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ASX 4-hour glitch

ELMER Funke Kupper's tenure at the Australian Securities Exchange is off to a rocky start in the wake of yesterday's agonising four-hour closure that left investors unable to act on a long-awaited deal over the Europe debt crisis.

ELMER Funke Kupper's tenure at the Australian Securities Exchange is off to a rocky start in the wake of yesterday's agonising four-hour closure that left investors unable to act on a long-awaited deal over the Europe debt crisis.

Local investors were also unable to celebrate a bumper profit result from National Australia Bank and strong sales figures from Woolworths until trading resumed at 2pm, kicking off with a surge that saw the ASX200 close 2.5 per cent, or 105 points, higher, at 4348.

The ASX system error, which was detected about five minutes after trading started yesterday morning, prevented brokers and other market participants from interacting with the ASX's trading platform. The ASX said the market would reopen normally today, but it was still investigating what triggered the glitch.

After an hour-and-a-half shutdown in February, it was the second outage since the ASX's new trading system, run by Swiss exchange operator Nasdaq OMX, was switched on in November. "We will work with our technology provider to resolve the issue," an ASX spokesman said. "That will be ongoing to prevent a recurrence."

Nasdaq OMX declined to comment yesterday.

The outage comes before Monday's launch of exchange rival Chi-X, which will offer discounted trading of ASX-listed stocks. It will be the first time the ASX has faced competition from another exchange with several brokers, including Citigroup, Credit Suisse and Morgan Stanley, saying they will trade on Chi-X.

ASX insisted the "system error" was not related to

Chi-X's imminent arrival, or would it affect ASX's ability to clear and settle trades that took place on Chi-X.

But it highlighted the issue of "having a single monopoly exchange operator", said Gavin Parry, managing director of Parry International Trading, who said the shutdown was "a highly embarrassing situation".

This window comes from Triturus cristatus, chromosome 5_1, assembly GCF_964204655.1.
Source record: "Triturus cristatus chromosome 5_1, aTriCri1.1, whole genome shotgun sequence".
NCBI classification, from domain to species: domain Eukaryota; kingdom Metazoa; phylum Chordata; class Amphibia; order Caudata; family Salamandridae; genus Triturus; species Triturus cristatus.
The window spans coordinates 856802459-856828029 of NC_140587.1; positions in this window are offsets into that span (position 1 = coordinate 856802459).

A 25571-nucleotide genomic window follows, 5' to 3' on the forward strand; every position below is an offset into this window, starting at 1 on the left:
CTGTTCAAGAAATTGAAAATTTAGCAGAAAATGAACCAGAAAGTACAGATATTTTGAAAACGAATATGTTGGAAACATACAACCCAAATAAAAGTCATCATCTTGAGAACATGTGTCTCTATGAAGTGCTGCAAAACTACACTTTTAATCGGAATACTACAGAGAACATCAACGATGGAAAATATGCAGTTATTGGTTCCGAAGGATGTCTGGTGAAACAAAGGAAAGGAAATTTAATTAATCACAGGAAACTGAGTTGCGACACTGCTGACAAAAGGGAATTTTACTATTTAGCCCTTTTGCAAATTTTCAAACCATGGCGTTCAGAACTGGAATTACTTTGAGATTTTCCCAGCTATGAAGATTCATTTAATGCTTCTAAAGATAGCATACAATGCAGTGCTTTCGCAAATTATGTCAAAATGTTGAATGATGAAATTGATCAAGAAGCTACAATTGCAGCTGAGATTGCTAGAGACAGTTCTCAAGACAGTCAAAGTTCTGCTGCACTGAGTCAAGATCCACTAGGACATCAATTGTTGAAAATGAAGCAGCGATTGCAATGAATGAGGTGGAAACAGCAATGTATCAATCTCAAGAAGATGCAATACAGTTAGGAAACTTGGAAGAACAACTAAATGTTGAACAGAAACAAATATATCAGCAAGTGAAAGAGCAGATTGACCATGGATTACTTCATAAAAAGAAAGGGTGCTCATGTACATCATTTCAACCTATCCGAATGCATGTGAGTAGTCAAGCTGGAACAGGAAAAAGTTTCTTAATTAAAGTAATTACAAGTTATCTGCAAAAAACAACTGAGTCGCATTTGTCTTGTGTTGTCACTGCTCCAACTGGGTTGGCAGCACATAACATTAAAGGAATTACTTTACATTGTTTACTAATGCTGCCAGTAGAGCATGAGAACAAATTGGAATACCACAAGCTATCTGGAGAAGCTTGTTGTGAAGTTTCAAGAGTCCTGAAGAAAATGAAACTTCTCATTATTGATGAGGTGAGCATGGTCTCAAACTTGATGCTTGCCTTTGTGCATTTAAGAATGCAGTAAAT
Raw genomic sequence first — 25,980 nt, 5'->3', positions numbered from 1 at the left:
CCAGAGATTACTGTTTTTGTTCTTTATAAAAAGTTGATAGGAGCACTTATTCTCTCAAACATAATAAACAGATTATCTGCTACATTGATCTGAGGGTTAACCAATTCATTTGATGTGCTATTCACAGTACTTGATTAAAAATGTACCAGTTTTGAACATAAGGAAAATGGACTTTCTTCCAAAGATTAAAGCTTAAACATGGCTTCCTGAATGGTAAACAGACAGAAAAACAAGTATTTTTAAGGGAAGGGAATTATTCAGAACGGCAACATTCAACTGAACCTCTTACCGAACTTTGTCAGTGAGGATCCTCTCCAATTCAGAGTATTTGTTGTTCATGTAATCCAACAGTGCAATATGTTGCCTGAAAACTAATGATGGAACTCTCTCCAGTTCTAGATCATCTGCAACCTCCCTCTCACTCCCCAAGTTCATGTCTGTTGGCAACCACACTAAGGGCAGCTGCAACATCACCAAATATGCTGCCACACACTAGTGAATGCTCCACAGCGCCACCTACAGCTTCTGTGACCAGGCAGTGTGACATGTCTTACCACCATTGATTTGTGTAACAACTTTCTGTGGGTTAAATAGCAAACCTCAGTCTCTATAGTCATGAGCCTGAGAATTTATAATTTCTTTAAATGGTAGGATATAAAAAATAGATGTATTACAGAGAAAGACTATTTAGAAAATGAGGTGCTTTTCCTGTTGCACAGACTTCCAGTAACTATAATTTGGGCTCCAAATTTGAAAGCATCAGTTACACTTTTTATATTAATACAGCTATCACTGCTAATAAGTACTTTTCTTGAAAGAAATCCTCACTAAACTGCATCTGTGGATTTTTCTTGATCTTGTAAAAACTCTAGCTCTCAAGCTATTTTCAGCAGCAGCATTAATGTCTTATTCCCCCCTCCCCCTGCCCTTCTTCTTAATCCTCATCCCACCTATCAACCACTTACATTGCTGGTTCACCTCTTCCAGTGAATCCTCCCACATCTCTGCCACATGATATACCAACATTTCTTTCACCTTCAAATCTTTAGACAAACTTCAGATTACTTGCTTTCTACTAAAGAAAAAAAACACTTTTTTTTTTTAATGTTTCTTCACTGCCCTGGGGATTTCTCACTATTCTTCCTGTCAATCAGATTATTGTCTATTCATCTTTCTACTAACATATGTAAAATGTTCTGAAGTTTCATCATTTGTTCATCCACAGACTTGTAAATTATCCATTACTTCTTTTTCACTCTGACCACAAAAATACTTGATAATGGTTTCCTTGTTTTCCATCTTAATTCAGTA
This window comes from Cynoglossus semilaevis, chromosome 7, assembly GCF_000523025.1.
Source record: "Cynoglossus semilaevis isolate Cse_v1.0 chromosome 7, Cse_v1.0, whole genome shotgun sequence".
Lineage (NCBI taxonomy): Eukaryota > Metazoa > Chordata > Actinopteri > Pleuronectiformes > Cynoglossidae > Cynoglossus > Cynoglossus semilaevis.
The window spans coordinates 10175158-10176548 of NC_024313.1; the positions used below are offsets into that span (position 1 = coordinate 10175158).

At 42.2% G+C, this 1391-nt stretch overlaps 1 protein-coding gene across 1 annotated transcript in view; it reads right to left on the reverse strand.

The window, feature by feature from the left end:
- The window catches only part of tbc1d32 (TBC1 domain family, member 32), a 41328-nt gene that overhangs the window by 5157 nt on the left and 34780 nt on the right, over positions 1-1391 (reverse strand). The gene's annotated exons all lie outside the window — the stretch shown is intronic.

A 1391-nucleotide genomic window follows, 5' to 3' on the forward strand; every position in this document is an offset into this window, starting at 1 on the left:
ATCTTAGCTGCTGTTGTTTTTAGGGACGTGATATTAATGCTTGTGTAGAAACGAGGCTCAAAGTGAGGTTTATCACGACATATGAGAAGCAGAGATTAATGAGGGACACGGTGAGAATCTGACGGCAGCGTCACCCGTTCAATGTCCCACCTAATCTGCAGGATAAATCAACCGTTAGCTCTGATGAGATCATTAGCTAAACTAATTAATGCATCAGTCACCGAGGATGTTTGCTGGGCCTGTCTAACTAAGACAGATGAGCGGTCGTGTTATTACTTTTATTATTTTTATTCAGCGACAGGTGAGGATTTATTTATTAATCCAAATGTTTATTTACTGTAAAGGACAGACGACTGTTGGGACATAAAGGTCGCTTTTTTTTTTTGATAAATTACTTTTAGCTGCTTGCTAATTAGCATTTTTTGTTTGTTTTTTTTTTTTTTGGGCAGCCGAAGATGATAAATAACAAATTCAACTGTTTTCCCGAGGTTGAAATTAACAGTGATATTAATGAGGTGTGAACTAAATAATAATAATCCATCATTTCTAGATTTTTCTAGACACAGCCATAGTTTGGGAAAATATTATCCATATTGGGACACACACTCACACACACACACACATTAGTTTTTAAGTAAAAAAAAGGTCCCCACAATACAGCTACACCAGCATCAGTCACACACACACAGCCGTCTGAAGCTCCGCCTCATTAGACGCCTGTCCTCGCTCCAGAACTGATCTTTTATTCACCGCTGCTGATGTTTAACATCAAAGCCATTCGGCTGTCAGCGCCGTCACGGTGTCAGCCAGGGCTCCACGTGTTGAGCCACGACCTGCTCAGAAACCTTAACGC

The shutdown comes just three weeks into Mr Funke Kupper's stint at the ASX. He told the market late yesterday that ASX had not met "the high standards that we set for ourselves and that our customers expect".

"ASX has a strong reputation for the quality and reliability of its systems, and this incident gave me a firsthand experience of the way our technical team resolves significant issues," he said.

"As the new chief executive of the company, I am committed to the continued investment in our systems to ensure we deliver world-class products, latency and reliability."

The Australian Securities and Investments Commission was keeping in close contact with the ASX over the shutdown, a spokesman said. The ASX will need to compile an incident report for the regulator.

"Our interest in these issues is always about ensuring market integrity is maintained so that investors can trade with confidence," the spokesman said. "Whilst outages like this are unfortunate, they do occur on rare occasions."

Some investors said Australia's reputation as a market operator would take a hit in the wake of the closure, with one Melbourne fund manager saying the event was "not a good look for Australia". "Major overseas investors will be looking at us and saying, 'They can't even keep their stockmarket open.' "

The outage also coincided with the final settlement day for October series exchange-traded options, leaving options traders furious. "The market opened pretty much even, then it crashed, then it opened at 2 per cent," said option trader David Waterhouse. "Lots of traders would have lost money with that 2 per cent margin."

Another well-known options trader said the day had caused "incredible damage".

But others were more circumspect. "It's very, very unfortunate, and who knows what consequences there might be, but you have to take a sanguine view on it," said Richard Morrow, director at E. L. & C. Baillieu Stockbroking.

Mr Morrow said that when the market opened it took off on the news out of Europe, but much of the activity was hedge funds covering short positions.

After marathon crisis talks in Brussels, leaders of 17 euro-zone nations yesterday unveiled a three-pronged plan to bolster the region's ailing financial system and avert recession.

Under the plan, private holders of Greek government debt will take a 50 per cent "haircut", easing some of the crippling debt burden on the Mediterranean nation.

The euro-zone bailout fund has been expanded from ?440 billion to ?1.4 trillion, allowing it to step in and prevent contagion spreading to larger economies if needed.

As well, European banks will be forced to raise an extra ?106 billion in capital as a buffer against any future sovereign defaults.

CRASH THEN FLASH

436,077 Volume of equity trades yesterday

745,709 Average in September

1,015,167 Option contracts settled yesterday

2,064,814 Option contracts settled on September expiry date


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